I sit here today pondering my own academic future.
If you were to ask me two years ago, or even a year, where I wanted to be in the next 5 years, I might tell you “Zurich” or “Boston”, “Buenos Aires” or “Oslo”. I imagined myself OUT OF HERE. Here meaning Montana. Montana has always seemed backwater, repetitive, unenthusiastic about change or the now or anything that really means progress. It stank like a swamp and stuck to you like a tar pit, suffocating your ambitions.
So I thought.
It has been two years, 6 months of therapy, several journals, blogs, and Word documents for me to realize something: I love Montana. I love her streams, her mountains, her reckless weather and the way that things here cling to the dry and somewhat harsh landscape with tenacity. I love the people that come here and see something and let me see this place through their lens, because it heals me.
As I think about what I’m going to do, I am still unsure. However, it just might involve Montana. If you were to ask me at any other point in my life if that was failing, I would dramatically fall to my knees and say, “YES! The ultimate failure! To end up HERE!”
However, I have been more content with myself, who I am and what I want, in the last two years here, than I ever have been before. Something about Montana is healing me slowly. I am being taught patience and risks, how to work and realize that being uptight all the time isn’t right. That if I am happy, in whatever shade of happiness I am experiencing, it’s not because I’m copping out of a “better” future elsewhere. It’s not because Montana is failure, something I’ve always thought the two together were.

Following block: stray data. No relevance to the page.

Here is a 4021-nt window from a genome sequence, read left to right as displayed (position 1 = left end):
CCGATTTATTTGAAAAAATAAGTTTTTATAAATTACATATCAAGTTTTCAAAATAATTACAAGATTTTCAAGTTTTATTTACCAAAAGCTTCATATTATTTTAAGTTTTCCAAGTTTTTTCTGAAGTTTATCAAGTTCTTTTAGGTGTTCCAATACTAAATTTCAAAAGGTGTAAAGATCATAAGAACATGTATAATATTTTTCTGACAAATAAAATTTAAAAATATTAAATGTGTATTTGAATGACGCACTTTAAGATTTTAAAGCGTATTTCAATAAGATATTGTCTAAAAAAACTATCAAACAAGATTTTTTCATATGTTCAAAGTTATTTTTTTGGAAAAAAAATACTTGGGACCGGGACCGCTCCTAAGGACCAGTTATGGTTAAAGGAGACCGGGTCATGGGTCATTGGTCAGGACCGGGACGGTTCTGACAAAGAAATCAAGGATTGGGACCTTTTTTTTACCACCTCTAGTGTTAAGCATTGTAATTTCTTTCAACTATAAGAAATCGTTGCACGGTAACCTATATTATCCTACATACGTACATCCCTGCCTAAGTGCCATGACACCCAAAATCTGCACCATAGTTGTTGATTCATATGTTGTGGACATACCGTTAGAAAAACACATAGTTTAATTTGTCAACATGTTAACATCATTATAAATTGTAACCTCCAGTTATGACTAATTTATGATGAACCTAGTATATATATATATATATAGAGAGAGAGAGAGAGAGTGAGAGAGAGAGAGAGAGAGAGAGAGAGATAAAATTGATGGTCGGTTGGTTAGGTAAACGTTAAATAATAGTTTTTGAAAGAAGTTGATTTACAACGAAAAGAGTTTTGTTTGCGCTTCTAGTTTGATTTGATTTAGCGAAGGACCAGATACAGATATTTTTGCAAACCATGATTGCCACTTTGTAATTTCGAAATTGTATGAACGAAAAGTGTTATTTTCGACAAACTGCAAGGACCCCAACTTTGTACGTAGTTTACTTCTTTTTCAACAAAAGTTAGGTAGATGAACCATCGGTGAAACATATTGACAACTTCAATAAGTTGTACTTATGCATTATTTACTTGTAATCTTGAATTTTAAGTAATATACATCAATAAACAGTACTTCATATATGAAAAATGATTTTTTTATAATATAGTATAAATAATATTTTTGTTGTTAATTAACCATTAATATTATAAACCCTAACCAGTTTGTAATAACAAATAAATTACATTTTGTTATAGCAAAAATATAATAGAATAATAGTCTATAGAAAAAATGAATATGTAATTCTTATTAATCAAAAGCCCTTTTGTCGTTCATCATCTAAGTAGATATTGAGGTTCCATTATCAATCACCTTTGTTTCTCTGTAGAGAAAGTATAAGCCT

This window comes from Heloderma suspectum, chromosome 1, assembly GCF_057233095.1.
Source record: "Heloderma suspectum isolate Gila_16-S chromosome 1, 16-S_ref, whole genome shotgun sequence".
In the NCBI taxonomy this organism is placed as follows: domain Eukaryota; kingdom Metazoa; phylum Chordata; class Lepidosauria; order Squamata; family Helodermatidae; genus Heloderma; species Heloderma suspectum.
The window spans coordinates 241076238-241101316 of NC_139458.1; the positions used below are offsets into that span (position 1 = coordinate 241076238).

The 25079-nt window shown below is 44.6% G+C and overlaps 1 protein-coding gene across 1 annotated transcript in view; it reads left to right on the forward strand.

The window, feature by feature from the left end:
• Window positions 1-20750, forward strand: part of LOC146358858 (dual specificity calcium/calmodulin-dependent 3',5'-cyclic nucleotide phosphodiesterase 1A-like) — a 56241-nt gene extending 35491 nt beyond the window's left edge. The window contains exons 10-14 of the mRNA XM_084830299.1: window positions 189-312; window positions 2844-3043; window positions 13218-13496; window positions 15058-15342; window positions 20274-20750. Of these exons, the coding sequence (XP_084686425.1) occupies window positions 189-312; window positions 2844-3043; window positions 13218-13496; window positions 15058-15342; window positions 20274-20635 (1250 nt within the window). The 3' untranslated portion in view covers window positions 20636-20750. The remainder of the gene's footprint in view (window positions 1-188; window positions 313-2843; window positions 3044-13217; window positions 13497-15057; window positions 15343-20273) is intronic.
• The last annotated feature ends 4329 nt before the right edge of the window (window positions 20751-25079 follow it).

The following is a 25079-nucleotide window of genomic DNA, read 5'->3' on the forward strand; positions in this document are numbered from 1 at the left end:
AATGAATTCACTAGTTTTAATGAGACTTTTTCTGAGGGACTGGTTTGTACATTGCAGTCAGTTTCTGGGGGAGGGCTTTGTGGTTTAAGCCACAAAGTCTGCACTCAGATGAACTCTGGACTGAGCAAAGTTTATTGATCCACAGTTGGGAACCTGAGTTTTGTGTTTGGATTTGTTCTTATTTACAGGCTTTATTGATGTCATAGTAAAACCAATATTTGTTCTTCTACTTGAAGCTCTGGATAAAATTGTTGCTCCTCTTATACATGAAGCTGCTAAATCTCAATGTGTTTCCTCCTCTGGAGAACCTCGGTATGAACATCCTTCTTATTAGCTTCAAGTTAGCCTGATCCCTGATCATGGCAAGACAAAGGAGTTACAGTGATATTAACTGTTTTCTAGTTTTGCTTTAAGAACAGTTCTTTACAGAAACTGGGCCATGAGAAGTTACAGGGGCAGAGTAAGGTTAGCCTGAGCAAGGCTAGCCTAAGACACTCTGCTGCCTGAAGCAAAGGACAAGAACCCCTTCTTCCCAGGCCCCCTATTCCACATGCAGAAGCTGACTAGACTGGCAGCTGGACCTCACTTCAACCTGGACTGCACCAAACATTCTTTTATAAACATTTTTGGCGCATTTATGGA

Besides, I am only 22. I have my whole life to leave and come back and go and venture and do what I want. For now, I think the roots I have planted here, though thin, are holding on. Even if the past me would have taken a match and burned all of my notions of remaining to the ground, I want to tell her to hush and just breathe. Because here, it is possible to do that and not feel stifled by anything else but yourself.
Sometimes we can’t see the wood for the trees, as it were. It takes quiet and reflection to see what is on one’s doorstep in a different perspective. I always wanted to move on, the grass is always greener but no necessarily so. As you say you are young and have the whole world ahead of you, you have time to reflect on what you want and where you want to go or stay. Good luck!